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Luis Hospital Seeing Savings, Thanks to Energy Office


Pictured is the first of three solar panels to be installed at the hospital.Super-efficient LED lights at Gov. Juan F. Luis Hospital are saving real money now, and solar panels will be saving much more by fall, hospital officials said Tuesday during a press tour with the V.I. Energy Office, which funded the money-saving projects.

Some 180 new LED lights have already been installed through a $20,000 Energy Office grant, and a 30-kilowatt solar panel array is about a third of the way to completion, thanks to a $200,000 grant, said Energy Office Media Affairs Representative Don Buchanan at the press tour.

The LED lights are already a big win for the hospital, according to Peter Abrahams, the hospital’s vice president of operations.

"We were paying $400,000 to $450,000 a month for electricity, which is very difficult for us," said Abrahams. But the LED lights purchased through the Energy Office has reduced consumption enough to save about $14,000 per year, Abrahams said. On top of that, they generate much less heat than traditional fluorescent bulbs, and last five times as long, so they save money on air conditioning and on maintenance, he said. The hospital has used its own resources to purchase another 40 lights and plans to switch over entirely as resources permit, Abrahams said.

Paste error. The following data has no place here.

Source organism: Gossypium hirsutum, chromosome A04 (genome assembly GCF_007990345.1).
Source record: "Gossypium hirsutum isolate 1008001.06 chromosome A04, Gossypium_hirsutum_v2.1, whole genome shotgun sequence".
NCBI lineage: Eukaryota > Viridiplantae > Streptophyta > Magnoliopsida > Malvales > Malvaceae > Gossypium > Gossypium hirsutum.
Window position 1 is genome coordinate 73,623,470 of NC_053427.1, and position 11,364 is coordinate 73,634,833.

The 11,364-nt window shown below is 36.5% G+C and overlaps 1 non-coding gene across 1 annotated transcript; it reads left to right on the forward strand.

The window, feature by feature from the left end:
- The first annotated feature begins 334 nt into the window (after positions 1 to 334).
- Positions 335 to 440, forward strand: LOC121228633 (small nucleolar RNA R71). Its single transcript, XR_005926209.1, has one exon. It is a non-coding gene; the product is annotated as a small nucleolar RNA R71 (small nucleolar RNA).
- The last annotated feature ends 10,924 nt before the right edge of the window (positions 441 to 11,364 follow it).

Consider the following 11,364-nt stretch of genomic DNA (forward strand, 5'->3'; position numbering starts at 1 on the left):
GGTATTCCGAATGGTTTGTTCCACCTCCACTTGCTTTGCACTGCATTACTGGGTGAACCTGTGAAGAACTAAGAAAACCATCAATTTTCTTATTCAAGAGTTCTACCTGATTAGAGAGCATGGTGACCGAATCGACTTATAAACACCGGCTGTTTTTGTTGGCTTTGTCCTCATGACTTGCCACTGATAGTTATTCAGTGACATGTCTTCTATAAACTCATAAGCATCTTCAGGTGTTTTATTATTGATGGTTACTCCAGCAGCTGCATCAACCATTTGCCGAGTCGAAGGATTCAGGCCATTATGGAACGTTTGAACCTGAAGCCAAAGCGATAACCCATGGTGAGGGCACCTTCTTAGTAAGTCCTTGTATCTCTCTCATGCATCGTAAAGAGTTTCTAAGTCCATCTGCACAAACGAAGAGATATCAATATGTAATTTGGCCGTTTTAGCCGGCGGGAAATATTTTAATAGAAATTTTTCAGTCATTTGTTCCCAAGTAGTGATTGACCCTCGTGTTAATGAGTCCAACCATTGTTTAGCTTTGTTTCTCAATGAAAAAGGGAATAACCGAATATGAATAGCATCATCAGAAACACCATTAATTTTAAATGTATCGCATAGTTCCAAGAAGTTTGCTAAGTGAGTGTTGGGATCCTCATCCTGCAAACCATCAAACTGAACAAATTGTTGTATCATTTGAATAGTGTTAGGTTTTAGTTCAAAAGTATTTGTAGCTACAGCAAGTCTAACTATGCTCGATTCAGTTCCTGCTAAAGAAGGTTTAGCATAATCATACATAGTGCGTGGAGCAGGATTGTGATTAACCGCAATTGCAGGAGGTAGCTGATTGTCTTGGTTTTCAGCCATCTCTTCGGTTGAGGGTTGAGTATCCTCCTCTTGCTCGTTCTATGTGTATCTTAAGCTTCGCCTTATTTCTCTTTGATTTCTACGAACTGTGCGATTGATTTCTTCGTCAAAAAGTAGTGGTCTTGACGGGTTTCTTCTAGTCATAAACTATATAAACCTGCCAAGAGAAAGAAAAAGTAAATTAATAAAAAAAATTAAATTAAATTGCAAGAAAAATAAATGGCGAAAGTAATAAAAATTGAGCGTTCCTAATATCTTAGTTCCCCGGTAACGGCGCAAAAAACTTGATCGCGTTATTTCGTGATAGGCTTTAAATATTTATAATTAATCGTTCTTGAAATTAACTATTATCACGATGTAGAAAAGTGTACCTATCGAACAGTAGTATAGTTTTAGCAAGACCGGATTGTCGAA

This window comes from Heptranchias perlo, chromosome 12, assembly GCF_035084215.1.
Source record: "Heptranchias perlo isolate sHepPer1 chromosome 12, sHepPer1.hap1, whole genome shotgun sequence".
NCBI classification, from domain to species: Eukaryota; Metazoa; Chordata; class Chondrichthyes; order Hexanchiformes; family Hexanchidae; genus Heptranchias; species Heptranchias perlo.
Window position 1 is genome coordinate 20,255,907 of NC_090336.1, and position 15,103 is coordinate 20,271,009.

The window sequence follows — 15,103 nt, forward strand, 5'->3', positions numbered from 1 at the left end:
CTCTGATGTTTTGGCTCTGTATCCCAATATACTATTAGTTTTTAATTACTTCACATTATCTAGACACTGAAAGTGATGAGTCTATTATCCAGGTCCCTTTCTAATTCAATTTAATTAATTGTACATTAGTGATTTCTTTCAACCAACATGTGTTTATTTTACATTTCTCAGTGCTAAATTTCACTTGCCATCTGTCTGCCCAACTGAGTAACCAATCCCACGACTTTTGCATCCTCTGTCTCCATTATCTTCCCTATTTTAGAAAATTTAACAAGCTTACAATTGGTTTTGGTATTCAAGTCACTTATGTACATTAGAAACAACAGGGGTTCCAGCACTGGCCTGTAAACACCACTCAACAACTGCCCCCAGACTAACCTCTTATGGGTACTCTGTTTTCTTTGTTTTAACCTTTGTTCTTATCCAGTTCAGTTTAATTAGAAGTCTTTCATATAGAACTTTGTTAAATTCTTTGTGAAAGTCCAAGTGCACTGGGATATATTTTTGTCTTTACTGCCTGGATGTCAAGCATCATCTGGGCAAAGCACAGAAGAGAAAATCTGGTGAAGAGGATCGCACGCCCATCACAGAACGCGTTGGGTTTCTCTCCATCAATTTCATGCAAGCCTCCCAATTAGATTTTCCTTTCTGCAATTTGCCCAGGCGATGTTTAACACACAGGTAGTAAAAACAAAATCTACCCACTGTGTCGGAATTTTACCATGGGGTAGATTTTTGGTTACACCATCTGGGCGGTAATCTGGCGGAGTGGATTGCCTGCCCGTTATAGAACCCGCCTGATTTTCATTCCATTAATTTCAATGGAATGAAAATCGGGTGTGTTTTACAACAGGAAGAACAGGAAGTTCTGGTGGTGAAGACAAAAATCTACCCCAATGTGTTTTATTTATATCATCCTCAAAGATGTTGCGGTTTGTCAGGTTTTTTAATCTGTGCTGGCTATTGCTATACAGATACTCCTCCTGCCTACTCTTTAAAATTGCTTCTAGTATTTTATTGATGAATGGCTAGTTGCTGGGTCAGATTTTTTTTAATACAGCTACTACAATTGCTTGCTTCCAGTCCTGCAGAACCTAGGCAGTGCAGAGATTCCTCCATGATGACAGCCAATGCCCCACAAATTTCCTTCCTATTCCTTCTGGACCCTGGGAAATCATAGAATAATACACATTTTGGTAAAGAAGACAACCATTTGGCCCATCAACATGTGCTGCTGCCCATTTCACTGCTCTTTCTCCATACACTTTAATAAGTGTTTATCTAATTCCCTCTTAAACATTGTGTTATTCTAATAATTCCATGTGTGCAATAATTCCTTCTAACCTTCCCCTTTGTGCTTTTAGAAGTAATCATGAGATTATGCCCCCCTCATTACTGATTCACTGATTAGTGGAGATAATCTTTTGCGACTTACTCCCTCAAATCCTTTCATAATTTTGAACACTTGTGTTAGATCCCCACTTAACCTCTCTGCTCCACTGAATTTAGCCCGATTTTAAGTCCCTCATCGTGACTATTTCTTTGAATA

If all the hospital’s lights were switched, the savings would be upwards of $175,000 per year, said Energy Office Engineering Supervisor Radclyffe Percy. And once the solar panels are completely installed, the savings will jump dramatically, as the panels will power most of the hospital’s lights during daylight hours, he said.

The solar panels are being installed by a company called iEnergy. The Energy Office had many of the panels and materials on hand from a previous contract, and Juan Luis anted up $95,000 in matching funds to get the $200,000 grant, Percy said. Installation should be complete by the end of May or early June, and the system should be operating at full power by September, he said.

The Energy Office selected the hospital for these projects because it is publicly funded and because its large power bills were clearly a drag on its resources, according to Percy.

"Since everyone benefits from the public hospital, we felt it was an efficient use of our resources," he said.


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